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Dame Pattie wet weather trousers before treatment.

Dame Pattie crew wet weather trousers

A recent conservation treatment on some wet weather gear uncovers the history of another America’s Cup challenger, Dame Pattie a purpose-built 12m class racing yacht, named after the wife of Sir Robert Gordon Menzies who served two terms as Australian Prime Minister from 1939-1941 and then 1949-1966. In 1967, although winning the trials easily, Dame Pattie skippered by Jock Sturruck, lost the series (4-0) to the American yacht Intrepid skippered by Bus Mosbacher in a a series raced in unseasonally stronger winds when Dame Pattie was better suited to lighter breezes.

Dame Pattie , christened in 1966 was designed by Warwick Hood and built by WH Barnett using a combination of Australian, Danish and Canadian timber. The main-frame was constructed using laminated Queensland maple. Edge-grain Douglas fir planking was fastened to the intermediate frame constructed using Danish ash, using silicon bronze screws.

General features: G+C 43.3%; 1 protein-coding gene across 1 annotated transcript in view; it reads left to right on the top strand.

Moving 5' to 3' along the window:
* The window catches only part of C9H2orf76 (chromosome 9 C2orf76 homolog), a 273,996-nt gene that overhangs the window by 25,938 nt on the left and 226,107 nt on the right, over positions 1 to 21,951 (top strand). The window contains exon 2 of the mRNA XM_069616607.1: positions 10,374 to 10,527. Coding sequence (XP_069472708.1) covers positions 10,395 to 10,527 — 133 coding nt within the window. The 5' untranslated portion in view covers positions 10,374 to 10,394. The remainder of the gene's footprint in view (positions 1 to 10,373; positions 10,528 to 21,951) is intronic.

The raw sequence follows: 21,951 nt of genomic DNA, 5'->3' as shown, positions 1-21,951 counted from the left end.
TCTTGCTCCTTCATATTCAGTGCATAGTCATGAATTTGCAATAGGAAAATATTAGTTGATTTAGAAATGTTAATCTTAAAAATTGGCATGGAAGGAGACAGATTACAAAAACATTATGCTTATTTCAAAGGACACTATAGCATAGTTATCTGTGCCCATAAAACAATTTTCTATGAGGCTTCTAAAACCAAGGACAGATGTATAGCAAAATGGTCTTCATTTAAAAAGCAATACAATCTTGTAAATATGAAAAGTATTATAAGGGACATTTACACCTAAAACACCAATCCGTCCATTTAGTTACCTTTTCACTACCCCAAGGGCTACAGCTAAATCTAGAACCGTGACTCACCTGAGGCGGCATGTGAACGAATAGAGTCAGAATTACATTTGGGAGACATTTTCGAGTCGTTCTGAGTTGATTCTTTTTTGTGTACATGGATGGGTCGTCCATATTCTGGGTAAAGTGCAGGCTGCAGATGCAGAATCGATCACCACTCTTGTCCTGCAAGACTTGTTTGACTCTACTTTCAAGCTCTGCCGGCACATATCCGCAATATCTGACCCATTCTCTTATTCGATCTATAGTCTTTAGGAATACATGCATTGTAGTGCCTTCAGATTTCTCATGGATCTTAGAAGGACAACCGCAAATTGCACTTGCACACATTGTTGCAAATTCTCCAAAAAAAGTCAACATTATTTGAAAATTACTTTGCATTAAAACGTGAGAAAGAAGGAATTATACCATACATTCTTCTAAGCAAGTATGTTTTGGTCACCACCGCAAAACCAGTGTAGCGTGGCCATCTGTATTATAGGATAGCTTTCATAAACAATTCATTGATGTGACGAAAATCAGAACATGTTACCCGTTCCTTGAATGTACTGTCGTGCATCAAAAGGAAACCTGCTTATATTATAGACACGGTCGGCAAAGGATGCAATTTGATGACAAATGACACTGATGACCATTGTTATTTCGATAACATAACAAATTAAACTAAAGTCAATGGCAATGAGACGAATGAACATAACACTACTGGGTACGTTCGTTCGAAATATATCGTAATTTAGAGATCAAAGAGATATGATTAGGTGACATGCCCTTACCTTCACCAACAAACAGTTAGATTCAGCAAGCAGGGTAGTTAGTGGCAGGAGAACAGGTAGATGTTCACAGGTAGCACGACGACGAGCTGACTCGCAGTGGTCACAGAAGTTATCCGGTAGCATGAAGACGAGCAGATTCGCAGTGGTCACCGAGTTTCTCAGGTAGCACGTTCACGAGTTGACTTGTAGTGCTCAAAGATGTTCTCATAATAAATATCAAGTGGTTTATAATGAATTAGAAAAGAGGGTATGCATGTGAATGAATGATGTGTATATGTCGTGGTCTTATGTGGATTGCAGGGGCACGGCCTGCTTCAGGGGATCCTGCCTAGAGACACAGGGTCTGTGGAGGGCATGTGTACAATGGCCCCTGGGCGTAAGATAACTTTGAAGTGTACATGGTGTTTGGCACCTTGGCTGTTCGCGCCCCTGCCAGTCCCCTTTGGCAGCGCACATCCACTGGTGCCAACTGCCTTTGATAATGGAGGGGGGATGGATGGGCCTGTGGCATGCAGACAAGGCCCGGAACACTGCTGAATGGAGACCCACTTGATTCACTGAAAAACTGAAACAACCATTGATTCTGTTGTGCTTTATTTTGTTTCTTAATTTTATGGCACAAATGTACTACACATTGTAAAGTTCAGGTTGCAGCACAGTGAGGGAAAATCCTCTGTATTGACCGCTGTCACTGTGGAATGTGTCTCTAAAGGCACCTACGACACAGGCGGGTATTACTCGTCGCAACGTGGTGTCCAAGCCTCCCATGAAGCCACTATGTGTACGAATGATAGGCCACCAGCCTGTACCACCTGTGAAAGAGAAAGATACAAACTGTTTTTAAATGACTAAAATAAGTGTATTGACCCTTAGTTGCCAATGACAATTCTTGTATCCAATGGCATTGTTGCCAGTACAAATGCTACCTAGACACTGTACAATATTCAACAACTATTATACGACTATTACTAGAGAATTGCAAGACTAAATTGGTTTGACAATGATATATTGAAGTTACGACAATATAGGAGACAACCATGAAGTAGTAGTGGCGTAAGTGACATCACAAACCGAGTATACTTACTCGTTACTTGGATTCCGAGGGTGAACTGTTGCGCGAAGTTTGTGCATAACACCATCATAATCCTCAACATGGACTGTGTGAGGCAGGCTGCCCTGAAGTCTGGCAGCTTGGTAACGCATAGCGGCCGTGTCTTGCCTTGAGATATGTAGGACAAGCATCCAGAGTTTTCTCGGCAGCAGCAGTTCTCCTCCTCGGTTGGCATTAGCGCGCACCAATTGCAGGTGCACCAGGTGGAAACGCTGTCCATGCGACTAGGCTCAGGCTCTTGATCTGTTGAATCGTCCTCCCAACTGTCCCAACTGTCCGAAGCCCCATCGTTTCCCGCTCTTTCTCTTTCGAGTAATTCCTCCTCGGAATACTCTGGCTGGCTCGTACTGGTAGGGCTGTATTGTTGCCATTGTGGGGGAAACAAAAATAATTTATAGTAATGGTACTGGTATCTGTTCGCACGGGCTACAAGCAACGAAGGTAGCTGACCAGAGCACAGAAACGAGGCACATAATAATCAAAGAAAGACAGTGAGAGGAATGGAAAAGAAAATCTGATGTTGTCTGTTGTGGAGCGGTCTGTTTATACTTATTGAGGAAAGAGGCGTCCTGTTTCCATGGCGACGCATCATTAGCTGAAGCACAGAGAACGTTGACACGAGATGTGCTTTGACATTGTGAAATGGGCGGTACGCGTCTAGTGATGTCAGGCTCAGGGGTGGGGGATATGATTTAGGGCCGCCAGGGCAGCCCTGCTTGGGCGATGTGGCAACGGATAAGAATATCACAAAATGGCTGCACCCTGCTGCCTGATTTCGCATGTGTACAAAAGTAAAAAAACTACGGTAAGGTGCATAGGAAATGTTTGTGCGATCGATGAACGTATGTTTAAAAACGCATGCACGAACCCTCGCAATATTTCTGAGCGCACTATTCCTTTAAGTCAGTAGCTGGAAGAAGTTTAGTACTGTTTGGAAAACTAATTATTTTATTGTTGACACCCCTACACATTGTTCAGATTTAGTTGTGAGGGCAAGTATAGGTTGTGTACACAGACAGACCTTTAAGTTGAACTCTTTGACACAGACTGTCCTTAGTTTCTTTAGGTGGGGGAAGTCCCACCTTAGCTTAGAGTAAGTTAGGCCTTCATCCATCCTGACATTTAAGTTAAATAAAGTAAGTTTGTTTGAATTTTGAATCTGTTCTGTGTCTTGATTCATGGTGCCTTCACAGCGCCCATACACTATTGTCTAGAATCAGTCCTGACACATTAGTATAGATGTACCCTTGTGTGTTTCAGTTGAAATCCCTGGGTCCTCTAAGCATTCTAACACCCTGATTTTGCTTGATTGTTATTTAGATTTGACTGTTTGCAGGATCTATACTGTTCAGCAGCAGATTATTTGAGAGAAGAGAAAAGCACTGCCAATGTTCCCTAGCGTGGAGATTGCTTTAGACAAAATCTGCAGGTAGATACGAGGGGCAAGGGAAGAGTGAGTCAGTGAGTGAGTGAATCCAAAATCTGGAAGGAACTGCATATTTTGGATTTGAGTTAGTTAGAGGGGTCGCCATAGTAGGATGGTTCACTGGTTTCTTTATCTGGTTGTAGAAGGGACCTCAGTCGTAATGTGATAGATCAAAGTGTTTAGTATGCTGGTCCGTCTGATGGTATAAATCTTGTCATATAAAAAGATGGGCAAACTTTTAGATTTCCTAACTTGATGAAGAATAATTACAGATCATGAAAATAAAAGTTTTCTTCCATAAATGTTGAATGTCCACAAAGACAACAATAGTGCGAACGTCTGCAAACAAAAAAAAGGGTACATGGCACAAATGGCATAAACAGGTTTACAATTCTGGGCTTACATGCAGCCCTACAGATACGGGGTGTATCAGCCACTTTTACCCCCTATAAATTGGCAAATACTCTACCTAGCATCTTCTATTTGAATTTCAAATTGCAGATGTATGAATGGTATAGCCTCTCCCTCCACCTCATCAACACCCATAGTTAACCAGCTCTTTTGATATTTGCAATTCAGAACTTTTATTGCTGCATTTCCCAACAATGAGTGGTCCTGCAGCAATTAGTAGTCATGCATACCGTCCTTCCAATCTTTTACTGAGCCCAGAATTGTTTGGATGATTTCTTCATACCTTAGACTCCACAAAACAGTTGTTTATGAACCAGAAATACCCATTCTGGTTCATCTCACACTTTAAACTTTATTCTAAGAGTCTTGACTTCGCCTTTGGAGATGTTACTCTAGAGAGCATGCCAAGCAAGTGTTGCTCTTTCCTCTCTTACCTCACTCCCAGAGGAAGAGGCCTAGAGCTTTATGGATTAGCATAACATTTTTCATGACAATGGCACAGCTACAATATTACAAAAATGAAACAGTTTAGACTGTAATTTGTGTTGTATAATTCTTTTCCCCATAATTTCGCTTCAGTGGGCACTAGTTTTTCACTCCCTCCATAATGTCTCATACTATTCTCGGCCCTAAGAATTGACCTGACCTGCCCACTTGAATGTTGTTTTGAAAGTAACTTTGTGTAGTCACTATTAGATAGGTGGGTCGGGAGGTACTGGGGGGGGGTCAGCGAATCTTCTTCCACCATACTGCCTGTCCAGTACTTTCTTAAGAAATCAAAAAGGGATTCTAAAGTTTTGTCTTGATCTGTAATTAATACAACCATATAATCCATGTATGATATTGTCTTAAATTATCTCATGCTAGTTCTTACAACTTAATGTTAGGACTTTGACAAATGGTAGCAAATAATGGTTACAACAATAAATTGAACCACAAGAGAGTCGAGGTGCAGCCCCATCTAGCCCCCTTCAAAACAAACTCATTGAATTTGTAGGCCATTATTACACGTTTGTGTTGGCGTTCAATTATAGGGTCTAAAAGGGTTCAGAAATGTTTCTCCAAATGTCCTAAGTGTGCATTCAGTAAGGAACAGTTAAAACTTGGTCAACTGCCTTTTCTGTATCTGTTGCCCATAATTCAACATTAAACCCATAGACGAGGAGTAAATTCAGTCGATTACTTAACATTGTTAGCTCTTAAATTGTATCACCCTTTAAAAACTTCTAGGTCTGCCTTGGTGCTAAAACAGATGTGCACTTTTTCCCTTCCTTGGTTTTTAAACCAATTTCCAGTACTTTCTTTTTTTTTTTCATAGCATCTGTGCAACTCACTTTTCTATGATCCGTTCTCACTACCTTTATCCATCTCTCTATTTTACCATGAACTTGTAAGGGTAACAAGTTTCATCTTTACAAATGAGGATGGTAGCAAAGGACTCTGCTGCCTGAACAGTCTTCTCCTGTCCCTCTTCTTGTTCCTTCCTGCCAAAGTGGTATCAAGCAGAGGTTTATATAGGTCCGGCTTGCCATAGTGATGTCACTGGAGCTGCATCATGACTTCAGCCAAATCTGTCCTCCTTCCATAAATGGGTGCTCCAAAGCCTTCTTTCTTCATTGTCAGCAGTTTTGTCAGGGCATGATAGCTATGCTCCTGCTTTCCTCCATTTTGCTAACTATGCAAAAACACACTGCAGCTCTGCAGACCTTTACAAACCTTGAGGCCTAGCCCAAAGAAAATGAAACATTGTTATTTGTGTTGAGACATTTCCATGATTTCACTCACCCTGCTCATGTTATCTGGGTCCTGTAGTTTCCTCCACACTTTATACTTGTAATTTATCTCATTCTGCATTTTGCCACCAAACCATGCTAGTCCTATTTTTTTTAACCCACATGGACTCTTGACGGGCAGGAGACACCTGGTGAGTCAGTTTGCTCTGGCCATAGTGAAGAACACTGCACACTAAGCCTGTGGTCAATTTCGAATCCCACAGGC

During that particular America’s Cup race in 1967, hurricane Doria was generating off-shore northeasterly winds making wet weather gear an essential article of clothing for the contest. The Dame Pattie crew wore wet weather gear made by Plastalon. The jacket features a hood with a small peak brim, white nylon drawstring and plastic toggles and large pockets either side of the centre front opening. The jacket is fastened using black, press studs. The yacht Dame Pattie logo is printed on the left chest. The trousers feature two side pockets, an elasticised waist adjusted to fit the wearer using press studs.


The textile conservator removes black soiling using a 50% mixture of ethanol and deionised water.